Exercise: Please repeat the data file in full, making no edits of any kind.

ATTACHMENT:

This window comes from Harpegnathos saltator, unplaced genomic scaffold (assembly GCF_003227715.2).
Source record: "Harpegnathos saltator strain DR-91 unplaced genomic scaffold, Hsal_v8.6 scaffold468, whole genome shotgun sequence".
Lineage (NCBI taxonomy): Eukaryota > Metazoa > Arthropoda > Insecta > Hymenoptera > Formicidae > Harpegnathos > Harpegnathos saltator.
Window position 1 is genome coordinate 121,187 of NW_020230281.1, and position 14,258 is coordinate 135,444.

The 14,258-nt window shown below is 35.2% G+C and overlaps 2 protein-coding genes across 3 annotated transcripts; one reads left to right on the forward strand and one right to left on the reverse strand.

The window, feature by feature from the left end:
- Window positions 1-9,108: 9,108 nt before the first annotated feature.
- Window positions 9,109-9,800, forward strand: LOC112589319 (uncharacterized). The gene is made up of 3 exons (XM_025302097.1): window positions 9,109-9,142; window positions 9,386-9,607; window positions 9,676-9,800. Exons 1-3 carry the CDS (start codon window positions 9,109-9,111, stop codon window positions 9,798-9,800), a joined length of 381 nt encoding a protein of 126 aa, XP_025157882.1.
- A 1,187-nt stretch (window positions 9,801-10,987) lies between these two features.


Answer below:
This window comes from Harpegnathos saltator, unplaced genomic scaffold (assembly GCF_003227715.2).
Source record: "Harpegnathos saltator strain DR-91 unplaced genomic scaffold, Hsal_v8.6 scaffold468, whole genome shotgun sequence".
Lineage (NCBI taxonomy): Eukaryota > Metazoa > Arthropoda > Insecta > Hymenoptera > Formicidae > Harpegnathos > Harpegnathos saltator.
Window position 1 is genome coordinate 121,187 of NW_020230281.1, and position 14,258 is coordinate 135,444.

The 14,258-nt window shown below is 35.2% G+C and overlaps 2 protein-coding genes across 3 annotated transcripts; one reads left to right on the forward strand and one right to left on the reverse strand.

The window, feature by feature from the left end:
- Window positions 1-9,108: 9,108 nt before the first annotated feature.
- Window positions 9,109-9,800, forward strand: LOC112589319 (uncharacterized). The gene is made up of 3 exons (XM_025302097.1): window positions 9,109-9,142; window positions 9,386-9,607; window positions 9,676-9,800. Exons 1-3 carry the CDS (start codon window positions 9,109-9,111, stop codon window positions 9,798-9,800), a joined length of 381 nt encoding a protein of 126 aa, XP_025157882.1.
- A 1,187-nt stretch (window positions 9,801-10,987) lies between these two features.